Yes, the thing is that your control should handle starting the thread and integrating the data it supplies into the game so that the point in time that happens is defined by the control and does not happen at some time in the update loop. This way you can consider your control like being sequentially called code and have your normal update loop logic. Additionally it scales to a theoretically unlimited amount of threads / cores.

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Humm… Than for a final question:

Can I freeze my controller so it waits until it gets the path and then continue with the script?


Path = MainClass.pathFinder.getPath();

while(!Path.isCancled() && Path != null){



Or something simular?

That causes a freeze frame… Read the stuff again and again and meditate a bit about what multithreading really means… Also what the update loop is.

aaaa you want to use multithreading to speed up your ai. Lets say you use 1 thread per zombie.

Note: how i havent seen how jme does multithreading but here is how i would do in java.

  1. what are the objects that are used, and shared by all threads but are not modified : stage, player location.
  2. what are the objects that are modified but only 1 thread should know : zombie position.

    for 1,2 there is no need to copy them / or make them synchronized.



    create N threads();



    Vector3f resultPosition;



    Do pathfinding for zombie;

    resultPosition = x;



    For (every thread) run();

    For (every thread) wait until all finish

    //since now only one thread is running ours, you can do this.

    for (everyThread) myArray = thread.resultPosition;[/java]
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Guys, you don’t need to setup your own update/check logic, just do it like I posted. The controls themselves give off the “capsule” for each entity and the update loop is the logic loop that combines that info again… No need to go out of that logic and having threads to manage and acknowledge each other. Pathfinding even is the exact example :roll:

Okej, thanks. Thats all I need to know.

One of the main problems with my system was that it had no option to wait(time) except for skipping x amounts of updates.

But I guess I’ll have to bypass this in order to use this builtin support…

Ohwell, thanks alot everyone :smiley:

I read the discussion extremely interested in the ending that I eventually haven’t found. I experience similar problem with bots - drastic frame rate drop after adding 4 or 5 of them (using oto model). It seems to me as if it was the matter of physics. (well, pausing the bullet system helps) However adding every oto into a separate physicSpace sounds like a bad idea to me. Would like to multithread, because sooner or later i will have to, but even more i am curious about the performance I should achieve. I tried multithreading using the default physics multithreading approach, but it offered very litlle help (as a matter of fact, detached thread did the best job).

So far I haven’t introduced any LOD concerning those bots, bots all use characterControl with cylinder collision shapes. Sorry if I didn’t write it clear - it’s late and I can hardly think clear here.

However, I have a side-question: is there a huge performance gap between the RigidBodyControl adn CharacterControl? I remember from some tutorials with rolling balls that they rolled quite easily, despite coming in some numbers.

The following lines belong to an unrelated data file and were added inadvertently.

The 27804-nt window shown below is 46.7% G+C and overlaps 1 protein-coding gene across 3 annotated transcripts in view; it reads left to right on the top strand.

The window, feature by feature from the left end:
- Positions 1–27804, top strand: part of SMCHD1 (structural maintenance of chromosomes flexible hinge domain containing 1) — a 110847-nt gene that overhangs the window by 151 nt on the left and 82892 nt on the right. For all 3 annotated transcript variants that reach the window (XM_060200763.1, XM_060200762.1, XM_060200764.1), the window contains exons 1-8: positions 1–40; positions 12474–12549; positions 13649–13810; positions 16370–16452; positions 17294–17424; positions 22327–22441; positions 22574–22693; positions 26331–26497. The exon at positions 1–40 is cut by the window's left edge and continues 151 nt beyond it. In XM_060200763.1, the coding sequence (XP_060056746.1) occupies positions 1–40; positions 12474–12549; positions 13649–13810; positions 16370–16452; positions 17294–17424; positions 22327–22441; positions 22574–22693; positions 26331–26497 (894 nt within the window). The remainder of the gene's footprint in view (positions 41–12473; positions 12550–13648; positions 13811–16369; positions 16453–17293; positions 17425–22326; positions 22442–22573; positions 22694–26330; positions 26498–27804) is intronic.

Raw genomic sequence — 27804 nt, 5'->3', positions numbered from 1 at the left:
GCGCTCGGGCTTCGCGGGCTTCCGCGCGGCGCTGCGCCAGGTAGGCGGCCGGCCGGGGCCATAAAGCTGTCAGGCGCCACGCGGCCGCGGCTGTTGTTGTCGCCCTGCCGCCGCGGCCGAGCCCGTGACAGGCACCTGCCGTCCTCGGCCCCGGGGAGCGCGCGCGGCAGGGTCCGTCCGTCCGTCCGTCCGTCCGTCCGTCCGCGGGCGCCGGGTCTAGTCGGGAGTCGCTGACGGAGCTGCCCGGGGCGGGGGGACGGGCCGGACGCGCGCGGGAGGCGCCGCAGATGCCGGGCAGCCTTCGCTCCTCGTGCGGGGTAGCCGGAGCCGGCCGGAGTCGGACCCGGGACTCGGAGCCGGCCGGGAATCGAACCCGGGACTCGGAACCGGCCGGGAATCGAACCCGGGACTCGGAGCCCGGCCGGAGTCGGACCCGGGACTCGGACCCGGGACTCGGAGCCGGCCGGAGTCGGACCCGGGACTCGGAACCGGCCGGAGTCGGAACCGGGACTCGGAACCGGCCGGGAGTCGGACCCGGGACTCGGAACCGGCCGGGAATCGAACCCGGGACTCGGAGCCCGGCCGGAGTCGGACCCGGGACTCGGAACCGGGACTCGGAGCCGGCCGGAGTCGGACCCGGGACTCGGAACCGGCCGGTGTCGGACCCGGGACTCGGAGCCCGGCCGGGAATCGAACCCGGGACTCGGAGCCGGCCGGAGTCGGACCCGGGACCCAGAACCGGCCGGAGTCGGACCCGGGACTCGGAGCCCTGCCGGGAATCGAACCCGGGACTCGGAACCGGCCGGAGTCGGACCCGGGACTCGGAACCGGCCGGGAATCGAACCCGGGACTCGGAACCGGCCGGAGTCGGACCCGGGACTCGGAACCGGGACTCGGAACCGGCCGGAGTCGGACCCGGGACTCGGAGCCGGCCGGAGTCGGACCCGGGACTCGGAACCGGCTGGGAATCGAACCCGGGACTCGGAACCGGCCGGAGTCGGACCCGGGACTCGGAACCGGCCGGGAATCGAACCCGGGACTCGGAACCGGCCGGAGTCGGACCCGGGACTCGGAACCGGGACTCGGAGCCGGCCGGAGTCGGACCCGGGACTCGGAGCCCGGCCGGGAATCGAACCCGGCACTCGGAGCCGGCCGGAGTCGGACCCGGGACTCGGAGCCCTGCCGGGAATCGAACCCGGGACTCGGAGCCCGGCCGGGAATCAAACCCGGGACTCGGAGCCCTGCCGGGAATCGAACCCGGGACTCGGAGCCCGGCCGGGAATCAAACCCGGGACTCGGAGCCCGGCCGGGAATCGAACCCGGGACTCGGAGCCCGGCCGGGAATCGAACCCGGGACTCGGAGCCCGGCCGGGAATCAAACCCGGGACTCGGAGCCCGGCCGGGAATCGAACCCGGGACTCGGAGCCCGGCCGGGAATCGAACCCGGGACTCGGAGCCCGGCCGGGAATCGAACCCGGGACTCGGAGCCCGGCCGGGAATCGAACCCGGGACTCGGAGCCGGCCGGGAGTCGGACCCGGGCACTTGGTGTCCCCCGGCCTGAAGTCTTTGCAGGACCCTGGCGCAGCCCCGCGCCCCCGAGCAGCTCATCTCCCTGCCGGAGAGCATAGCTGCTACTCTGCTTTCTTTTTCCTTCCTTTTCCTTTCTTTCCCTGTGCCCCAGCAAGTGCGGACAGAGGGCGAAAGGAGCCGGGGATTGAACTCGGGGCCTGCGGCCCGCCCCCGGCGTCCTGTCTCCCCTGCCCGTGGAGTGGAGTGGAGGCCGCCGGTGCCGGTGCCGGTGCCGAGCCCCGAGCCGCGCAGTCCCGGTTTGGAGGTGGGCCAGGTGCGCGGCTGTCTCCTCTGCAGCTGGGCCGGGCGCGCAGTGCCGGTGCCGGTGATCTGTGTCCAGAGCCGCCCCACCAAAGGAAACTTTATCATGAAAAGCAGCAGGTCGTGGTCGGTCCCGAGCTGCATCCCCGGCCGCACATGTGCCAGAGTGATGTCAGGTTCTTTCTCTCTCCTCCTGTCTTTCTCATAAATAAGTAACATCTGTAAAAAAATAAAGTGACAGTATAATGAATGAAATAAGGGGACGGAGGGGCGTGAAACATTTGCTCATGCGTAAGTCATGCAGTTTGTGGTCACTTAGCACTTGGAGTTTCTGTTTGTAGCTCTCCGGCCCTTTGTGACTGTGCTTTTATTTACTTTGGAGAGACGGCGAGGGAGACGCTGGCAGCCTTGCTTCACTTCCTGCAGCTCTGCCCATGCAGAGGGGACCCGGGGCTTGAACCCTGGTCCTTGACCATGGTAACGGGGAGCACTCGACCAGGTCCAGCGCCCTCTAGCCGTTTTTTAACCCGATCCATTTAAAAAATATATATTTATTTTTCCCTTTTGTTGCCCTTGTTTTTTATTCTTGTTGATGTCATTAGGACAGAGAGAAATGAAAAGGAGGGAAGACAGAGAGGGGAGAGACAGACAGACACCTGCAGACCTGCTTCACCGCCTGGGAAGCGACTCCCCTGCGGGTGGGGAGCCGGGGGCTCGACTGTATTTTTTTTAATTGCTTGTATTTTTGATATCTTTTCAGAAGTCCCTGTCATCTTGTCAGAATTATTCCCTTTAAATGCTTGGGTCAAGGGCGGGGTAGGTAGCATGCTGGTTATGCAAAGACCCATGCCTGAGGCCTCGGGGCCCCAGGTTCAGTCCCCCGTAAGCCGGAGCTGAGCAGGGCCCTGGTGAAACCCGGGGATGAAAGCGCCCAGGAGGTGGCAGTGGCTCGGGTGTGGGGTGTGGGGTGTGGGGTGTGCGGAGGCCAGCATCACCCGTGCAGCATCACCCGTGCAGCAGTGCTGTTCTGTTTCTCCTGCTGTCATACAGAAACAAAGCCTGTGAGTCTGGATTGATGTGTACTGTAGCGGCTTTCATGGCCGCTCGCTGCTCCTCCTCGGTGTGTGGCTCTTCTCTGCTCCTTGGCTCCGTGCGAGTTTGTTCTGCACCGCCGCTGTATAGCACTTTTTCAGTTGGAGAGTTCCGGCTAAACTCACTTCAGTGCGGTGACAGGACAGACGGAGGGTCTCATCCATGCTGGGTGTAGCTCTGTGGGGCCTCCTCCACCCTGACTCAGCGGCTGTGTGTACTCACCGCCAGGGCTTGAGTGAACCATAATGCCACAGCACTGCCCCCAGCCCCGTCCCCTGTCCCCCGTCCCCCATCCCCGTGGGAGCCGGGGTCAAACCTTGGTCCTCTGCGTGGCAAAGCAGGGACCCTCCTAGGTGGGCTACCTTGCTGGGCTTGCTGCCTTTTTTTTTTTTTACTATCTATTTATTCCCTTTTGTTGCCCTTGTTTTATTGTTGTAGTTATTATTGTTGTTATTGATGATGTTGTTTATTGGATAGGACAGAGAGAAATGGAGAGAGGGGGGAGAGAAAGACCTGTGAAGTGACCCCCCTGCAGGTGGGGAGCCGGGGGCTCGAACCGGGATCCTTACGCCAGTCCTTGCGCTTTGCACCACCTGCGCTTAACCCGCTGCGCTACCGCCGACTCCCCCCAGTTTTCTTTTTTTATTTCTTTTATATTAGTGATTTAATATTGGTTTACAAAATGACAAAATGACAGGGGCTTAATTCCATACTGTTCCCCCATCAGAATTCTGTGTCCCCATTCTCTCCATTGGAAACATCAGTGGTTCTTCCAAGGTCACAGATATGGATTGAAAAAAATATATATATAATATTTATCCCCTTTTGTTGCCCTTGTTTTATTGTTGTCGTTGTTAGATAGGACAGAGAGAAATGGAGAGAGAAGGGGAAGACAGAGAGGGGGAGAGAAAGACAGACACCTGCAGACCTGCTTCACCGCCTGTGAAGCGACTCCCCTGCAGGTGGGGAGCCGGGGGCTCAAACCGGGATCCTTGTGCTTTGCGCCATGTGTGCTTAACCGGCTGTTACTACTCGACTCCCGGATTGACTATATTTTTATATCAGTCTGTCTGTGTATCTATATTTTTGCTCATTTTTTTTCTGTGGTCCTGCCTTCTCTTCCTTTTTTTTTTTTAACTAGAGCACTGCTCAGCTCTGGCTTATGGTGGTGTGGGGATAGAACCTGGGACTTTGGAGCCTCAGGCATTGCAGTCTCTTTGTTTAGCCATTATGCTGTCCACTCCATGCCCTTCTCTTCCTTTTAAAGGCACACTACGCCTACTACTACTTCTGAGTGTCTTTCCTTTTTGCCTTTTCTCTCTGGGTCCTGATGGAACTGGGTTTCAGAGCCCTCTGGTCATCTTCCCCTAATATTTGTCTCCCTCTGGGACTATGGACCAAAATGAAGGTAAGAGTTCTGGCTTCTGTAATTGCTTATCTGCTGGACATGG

Thanks in advance for any help.

Best regards,


Forget about multithreading single objects in the physics space yourself. Use the parallel mode in the BulletAppState, that runs the physics update in parallel. Native bullet supports multithreading inside the physics space but its complicated, the results look a bit odd and not really such a huge performance gain, so even the pro’s have their issues in getting this to work. The only thing that you could try (what I intend to do some time) is having a “grid” of physicsSpaces. The complicated thing is having the borders share their objects properly so that balls can roll from one grid to the other. These would automatically be multithreaded when run in parallel mode and using the current app state.

Thanks, in fact I was wondering about trying to detach/attach spatials into PhysicSpaces based on GhostControls for example. I wonder however whether to divide the terrain as well or perhaps add the same terrain to each PhysicSpace and later just swap the other spatials around.

On one hand it could alleviate the pain of n^2 checks for collision, but on another detecting all the space-trasnfers might minimize that gain.

I also noticed, or at least it seemed to me, that increasing slightly the accuracy (i mean higher value of the parameter, i suspect it works like tolerance margin) seemed to produce better results in terms of frame rate, with a slight decrease in smoothness. Are there other parameters like this to meddle with in hope for further improvements?

And my very final question: how many characterControls is it considered safe to attach to one physicalSpace without experiencing quality drop?

Best regards,


The resolution is the internal framerate of the physics and should best be left at 60 fps (1/60) to allow accurate physics. All the other things should be easy to find out in a proper context and depend largely on what you actually do. Detecting the overlapping should be as easy as using a ghost object to check for overlapping objects.